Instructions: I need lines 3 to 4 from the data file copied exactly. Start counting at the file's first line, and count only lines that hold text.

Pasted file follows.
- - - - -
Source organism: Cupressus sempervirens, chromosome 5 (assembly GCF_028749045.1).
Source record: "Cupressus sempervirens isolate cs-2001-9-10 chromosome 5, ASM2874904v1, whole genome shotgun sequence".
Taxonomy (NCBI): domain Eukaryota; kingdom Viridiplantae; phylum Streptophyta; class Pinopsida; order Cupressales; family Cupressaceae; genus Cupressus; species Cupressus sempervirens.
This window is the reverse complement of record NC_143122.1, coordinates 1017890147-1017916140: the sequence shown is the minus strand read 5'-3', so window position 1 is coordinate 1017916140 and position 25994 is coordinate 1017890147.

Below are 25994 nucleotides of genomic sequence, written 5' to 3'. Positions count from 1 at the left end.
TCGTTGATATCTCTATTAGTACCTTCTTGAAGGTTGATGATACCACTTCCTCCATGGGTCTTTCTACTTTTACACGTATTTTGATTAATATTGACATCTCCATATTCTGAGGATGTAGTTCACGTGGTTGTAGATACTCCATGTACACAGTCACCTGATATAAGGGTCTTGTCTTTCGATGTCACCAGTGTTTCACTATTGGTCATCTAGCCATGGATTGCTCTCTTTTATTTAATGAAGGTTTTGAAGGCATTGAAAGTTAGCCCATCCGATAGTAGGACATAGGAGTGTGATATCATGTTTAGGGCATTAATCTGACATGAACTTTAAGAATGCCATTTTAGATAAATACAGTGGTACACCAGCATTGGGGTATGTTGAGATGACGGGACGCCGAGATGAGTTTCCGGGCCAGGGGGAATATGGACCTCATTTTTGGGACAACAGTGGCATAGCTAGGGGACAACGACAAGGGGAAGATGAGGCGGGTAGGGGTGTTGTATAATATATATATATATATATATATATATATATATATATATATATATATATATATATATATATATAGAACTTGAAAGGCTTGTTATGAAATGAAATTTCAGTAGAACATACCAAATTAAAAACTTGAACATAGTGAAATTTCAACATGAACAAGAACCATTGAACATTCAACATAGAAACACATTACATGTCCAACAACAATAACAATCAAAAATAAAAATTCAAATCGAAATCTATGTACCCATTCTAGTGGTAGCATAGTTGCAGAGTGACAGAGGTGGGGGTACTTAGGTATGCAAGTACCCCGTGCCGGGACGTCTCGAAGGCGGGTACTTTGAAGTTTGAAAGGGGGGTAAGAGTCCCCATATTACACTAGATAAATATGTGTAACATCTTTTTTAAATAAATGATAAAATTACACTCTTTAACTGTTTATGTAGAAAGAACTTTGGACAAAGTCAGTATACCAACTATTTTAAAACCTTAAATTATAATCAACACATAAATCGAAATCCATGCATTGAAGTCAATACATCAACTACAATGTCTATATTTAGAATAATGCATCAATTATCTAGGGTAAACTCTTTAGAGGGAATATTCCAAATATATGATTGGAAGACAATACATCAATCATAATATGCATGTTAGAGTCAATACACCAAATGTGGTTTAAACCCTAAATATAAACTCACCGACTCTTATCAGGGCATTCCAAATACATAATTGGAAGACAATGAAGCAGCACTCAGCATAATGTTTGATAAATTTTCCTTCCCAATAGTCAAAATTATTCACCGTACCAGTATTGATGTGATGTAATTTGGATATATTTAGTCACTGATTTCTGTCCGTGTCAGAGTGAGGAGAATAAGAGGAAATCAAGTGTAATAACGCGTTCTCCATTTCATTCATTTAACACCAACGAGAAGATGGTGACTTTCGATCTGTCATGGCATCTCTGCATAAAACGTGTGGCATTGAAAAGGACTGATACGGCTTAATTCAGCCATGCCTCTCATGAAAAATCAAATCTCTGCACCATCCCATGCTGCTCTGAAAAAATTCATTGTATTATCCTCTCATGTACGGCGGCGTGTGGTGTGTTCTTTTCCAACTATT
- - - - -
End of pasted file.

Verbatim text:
Taxonomy (NCBI): domain Eukaryota; kingdom Viridiplantae; phylum Streptophyta; class Pinopsida; order Cupressales; family Cupressaceae; genus Cupressus; species Cupressus sempervirens.
This window is the reverse complement of record NC_143122.1, coordinates 1017890147-1017916140: the sequence shown is the minus strand read 5'-3', so window position 1 is coordinate 1017916140 and position 25994 is coordinate 1017890147.